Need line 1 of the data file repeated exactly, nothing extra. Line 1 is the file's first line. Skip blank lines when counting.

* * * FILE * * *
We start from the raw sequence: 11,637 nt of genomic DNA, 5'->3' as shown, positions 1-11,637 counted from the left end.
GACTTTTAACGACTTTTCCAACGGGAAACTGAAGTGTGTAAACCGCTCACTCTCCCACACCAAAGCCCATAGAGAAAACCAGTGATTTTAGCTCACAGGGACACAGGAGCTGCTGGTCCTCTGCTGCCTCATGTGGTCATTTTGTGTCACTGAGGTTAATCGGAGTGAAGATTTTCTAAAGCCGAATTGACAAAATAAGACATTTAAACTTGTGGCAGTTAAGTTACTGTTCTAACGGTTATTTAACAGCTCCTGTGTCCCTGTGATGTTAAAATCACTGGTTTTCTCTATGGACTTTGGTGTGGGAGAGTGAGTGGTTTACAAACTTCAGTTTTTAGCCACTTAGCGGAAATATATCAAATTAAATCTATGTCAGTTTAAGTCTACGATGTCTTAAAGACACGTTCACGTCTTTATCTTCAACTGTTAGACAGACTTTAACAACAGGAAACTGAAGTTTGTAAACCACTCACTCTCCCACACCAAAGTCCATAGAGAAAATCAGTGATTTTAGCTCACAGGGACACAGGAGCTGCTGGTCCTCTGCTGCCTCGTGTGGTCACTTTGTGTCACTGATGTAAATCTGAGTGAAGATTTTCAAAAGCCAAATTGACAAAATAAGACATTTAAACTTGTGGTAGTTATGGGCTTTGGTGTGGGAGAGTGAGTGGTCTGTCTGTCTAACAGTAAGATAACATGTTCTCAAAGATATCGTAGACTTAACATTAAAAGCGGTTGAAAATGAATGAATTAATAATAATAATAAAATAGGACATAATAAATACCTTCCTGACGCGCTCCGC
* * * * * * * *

We start from the raw sequence: 11,637 nt of genomic DNA, 5'->3' as shown, positions 1-11,637 counted from the left end.